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aaroncornish

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  1. 3 of these have been given away after lots of hand washing and wrapping in cling film I would love to open a small bakery. Need to pay some of the mortgage off before I jack in work though Sent from my iPhone using Tapatalk
  2. That looks great X-ray I’ve got 5 loaves to bake today Just had some of last weeks cranberry and walnut. Just as good roasted as the day I made it Sent from my iPhone using Tapatalk
  3. What shaping technique are you using? Sent from my iPhone using Tapatalk
  4. This is my quarterly order - not stockpiling Sent from my iPhone using Tapatalk
  5. Pictures don't seem to be working. It might be worth dropping the water % a bit next time you do. Try dropping the water by 50g and see how you get on. It can be a bit more forgiving at lower hydration
  6. Shipton Mill and Gilchesters still have plenty of flour. It’s just taking a bit longer to ship it. Sent from my iPhone using Tapatalk
  7. Lovely looking loaves! Look forward to seeing crumb shot!
  8. If I am only making 1 loaf I go with hands every time. I only use mixer when I am doing more, as my wrists don't really allow me to properly work larger quantities. Stretch and folds are fine, but it's the mixing of water, salt and starter that hurts. Never used a kenwood chef but if it has a dough hook I am sure it will work
  9. Post a pic of your crumb That method is pretty high hydration, I was useless first few times. I found much better results when being anal about temperature throughout dough development
  10. Haha! Don't write it off until you have tasted it The 4 loaf method I posted can easily be downscaled. I omitted a key detail from my list, but can't seem to edit the post. When baking, I bake for 25 minutes at 260c with the enamel dish covering the loaf, then I remove it and turn the oven down to 200c for another 20-25 minutes. I have started measuring internal temp of dough to decide when it is done. We are aiming for 205f. Obviously timing is dependent on load size and your oven.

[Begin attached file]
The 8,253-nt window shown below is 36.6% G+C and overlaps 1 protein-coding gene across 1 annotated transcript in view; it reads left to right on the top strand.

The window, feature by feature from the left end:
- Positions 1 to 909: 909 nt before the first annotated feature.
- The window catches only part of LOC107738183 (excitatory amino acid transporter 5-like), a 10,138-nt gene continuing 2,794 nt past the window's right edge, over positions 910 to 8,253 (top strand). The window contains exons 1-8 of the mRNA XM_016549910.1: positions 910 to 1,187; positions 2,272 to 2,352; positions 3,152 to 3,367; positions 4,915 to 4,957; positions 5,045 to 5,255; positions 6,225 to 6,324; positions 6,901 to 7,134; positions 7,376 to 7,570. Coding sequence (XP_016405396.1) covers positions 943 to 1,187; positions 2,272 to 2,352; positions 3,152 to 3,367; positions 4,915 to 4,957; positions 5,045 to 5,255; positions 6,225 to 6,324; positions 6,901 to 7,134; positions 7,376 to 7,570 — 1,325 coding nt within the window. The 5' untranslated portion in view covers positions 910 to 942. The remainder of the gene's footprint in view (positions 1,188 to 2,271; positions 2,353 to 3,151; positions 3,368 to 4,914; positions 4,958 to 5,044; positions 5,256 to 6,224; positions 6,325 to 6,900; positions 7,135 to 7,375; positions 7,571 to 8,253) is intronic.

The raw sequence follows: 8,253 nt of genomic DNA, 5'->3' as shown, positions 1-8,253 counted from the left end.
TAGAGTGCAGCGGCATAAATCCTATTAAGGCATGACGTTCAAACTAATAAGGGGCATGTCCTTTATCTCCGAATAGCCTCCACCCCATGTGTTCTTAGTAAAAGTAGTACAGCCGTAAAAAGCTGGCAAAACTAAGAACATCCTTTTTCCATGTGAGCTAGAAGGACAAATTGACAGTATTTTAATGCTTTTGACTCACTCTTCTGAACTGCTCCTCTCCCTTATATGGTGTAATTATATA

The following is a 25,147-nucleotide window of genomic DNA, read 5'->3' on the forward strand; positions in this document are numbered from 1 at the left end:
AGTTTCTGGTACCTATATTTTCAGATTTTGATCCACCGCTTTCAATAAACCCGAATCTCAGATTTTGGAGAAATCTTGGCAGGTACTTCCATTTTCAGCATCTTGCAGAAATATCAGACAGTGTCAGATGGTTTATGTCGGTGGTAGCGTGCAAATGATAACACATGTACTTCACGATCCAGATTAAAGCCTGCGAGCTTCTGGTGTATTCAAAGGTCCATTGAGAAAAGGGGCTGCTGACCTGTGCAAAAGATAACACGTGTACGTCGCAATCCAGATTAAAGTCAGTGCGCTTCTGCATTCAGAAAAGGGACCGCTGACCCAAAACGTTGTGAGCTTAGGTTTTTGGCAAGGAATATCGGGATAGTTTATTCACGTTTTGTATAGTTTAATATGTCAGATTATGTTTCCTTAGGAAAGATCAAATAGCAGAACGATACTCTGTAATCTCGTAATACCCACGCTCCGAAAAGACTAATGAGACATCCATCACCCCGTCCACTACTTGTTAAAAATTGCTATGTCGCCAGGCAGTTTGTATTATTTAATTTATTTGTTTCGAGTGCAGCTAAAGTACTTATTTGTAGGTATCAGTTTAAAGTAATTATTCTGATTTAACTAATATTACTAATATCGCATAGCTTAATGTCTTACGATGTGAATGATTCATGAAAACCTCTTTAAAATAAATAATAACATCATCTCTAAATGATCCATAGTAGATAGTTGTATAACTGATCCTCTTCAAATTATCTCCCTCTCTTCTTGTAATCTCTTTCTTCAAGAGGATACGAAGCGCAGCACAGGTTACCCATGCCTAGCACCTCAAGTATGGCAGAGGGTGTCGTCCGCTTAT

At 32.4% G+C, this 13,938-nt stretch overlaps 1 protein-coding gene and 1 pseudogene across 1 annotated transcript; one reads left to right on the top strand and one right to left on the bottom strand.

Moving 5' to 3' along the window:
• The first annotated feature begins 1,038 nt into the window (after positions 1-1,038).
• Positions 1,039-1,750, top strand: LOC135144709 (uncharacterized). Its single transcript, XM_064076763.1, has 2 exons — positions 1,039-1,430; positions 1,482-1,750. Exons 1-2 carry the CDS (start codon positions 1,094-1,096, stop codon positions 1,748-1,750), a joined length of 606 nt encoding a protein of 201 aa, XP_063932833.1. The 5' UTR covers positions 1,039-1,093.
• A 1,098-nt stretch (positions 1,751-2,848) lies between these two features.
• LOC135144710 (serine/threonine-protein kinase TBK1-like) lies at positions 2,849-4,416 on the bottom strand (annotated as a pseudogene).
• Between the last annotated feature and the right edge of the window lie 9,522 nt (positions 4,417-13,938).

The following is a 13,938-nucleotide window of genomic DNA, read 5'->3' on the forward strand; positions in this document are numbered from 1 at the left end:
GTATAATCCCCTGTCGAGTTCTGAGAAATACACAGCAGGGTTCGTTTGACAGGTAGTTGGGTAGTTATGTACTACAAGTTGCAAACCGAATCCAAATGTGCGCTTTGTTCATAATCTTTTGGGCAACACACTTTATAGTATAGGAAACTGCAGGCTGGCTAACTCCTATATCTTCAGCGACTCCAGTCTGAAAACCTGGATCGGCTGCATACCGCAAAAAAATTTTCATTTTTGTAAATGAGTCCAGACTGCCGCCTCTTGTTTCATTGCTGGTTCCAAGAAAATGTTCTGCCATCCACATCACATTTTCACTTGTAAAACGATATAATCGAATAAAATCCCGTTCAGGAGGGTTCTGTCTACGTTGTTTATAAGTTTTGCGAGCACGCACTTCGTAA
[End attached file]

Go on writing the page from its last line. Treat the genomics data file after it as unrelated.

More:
11. Hey @HBLP - Sorry for slow reply. Been busy with some new arrivals at home [emoji190] As per my last post. I have two different methods on the go. 1 for single loaf bakes, and one for bulk bakes. The single loaf method is from Kristen at Full Proof Baking. I will let you read about that here http://www.thefreshloaf.com/node/61572/community-bake-featuring-kristen-fullproofbaking I do use this method for 2 loaves sometimes, just double up and split at the folding stage. When baking larger batches, I follow a recipe from Pollen in Manchester where I did a break making course. This makes 4400g of dough - I usually make 4 loaves, 2 plain, 2 seeded. 440g of T80 flour, 1556g strong white, 444g whole meal. 1466g water - 66% Hydration, I often push this up. 554g Starter (50/50 water to flour) 44g Salt - 2% 110g soaked seeds I use a Famag IM5 mixer now, I used to mix by hand. I mix the flour and water and autolyse for at least an hour. I just mix it enough to incorporate all the flour until there are no dry bits. Add the starter once autloyse is complete. Mix for 5 minutes or so until it is all well mixed. After 45minutes or so, add salt, and mix for 5 minutes. After 45 minutes get the dough out and slap and fold on the worktop a few times. Split the dough in 2 and stick in lightly oiled bowls. After 45 minutes stretch and fold each dough a few times. After another 45 minutes, spread the seeds over the top of one bowl of dough. Then stretch and fold both doughs. Guess what, after 45 minutes stretch and fold again. I then leave the dough to bulk prove for an hour or two. Sorry for vagueness, but depends on the temperature in my kitchen. After bulk, I split the doughs into 1100g balls and then I preshape on lightly sprayed worktop (water) - then they go on wooden boards for 20-30 minutes. I dust the top of the dough with rice flour, then stick some rice flour on my bench scraper, loosen the dough and flip onto worktop, floured side down. Shape them in whatever way you prefer, dust the tops lightly and put in a baneton. Proof on the side for 30-60 minutes. Then I put them in the fridge and cover with tea towel. Important not to use cling film or plastic for this, as you want a skin to develop. Makes it easier to turn out and score. They stay in the fridge overnight. Preheat oven to 260c, turn out the bread on to a baking paper. Score it and then slide on to baking stone in the oven. Then I put an upside down enamel roasting pan over the dough. Try and wait for it to cool slightly, cover in butter and inhale. Sorry for the rambling, just trying to list full process. Let me know if you need any more specifics or any pictures
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